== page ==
LITTLE ROCK — The Arkansas Ethics Commission on Friday dismissed a complaint against a state House member who was elected to a seat vacated by another member’s death.
A complaint filed by Jim Hall of Monticello against state Rep. Leanne Burch, D-Monticello, alleged that when running last year for the House seat vacated by the death of Rep. Sheilla Lampkin, D-Monticello, Burch failed to report in-kind contributions from the state Democratic Party and others.
Hall alleged that Lampkin received in-kind contributions in the form of a lawsuit that was filed by former Democratic state Rep. Johnnie Bolin of Crossett challenging Hall’s eligibility to run as a Republican for Lampkin’s former House seat. The suit led to Hall’s disqualification.
In a letter to Burch dated Friday, Graham Sloan, executive director of the Ethics Commission, said the panel voted 5-0 to dismiss the complaint.
An investigation showed that Bolin filed his lawsuit independently of Burch and the Democratic Party, Sloan said in the letter. He said that although the lawyer who filed the suit, Christopher Burks, is employed by the state Democratic Party, he accepted no payment in connection with the suit from the party or anyone else.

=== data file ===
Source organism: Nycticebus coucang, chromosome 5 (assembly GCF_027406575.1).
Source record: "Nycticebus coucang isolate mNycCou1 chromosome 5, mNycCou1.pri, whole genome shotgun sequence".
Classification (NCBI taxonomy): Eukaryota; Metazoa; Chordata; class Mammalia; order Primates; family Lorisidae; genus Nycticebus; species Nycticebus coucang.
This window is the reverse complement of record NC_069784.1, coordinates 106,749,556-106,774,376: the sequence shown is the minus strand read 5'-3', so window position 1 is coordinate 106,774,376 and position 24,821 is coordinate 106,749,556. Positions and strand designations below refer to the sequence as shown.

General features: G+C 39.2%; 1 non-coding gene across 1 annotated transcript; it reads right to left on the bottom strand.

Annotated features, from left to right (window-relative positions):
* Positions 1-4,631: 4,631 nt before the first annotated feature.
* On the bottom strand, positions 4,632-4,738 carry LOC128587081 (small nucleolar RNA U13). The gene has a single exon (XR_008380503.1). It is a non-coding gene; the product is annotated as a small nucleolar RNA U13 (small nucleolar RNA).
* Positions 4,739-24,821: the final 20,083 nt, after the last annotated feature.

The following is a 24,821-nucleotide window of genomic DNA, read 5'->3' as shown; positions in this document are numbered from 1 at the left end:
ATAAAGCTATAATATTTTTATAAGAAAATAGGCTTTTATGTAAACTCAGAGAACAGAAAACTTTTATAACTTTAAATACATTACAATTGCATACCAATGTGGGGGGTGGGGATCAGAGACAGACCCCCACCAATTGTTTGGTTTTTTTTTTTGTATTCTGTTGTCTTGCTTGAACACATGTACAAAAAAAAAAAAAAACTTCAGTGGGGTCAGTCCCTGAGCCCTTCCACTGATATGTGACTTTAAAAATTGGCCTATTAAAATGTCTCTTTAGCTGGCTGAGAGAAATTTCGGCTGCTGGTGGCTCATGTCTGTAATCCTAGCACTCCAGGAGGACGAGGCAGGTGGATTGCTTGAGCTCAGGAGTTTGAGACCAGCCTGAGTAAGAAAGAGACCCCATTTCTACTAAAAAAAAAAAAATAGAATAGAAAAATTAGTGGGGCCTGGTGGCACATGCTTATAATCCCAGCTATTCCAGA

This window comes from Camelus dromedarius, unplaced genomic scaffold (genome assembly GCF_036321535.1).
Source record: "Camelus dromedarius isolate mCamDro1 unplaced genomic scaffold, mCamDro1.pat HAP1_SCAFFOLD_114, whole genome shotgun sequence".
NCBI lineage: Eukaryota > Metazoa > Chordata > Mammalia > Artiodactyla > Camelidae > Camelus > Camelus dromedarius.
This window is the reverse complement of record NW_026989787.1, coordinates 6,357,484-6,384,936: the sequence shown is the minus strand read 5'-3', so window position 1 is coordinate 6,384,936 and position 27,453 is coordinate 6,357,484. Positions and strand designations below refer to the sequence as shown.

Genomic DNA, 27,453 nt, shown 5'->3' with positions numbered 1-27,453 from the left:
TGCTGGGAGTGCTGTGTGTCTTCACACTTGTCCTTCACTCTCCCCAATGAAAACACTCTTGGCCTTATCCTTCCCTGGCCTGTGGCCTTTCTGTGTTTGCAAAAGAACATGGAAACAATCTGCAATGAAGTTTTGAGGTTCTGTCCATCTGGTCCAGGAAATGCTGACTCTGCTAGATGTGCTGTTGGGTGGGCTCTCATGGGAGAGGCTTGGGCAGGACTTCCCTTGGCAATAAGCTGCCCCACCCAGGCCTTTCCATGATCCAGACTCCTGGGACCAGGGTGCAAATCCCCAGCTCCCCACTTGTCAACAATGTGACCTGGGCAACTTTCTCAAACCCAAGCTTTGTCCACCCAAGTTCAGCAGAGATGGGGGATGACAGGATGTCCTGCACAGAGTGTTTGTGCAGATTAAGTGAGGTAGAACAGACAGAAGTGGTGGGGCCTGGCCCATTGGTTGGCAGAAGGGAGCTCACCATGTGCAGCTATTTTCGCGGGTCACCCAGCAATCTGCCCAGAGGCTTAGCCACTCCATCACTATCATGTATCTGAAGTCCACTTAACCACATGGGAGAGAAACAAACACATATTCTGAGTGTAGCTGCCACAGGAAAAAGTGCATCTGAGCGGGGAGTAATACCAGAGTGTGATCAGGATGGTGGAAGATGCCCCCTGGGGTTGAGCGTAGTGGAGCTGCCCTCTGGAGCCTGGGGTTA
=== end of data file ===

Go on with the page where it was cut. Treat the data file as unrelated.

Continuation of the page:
The investigation also found that although the suit indirectly benefited Burch, it was not sufficient to be considered a contribution to her campaign.
Hall also alleged Burch ran an ad that prematurely identified her as a state representative. Sloan said in the letter that even if that allegation were true, it would not constitute a violation of any law under the commission’s jurisdiction.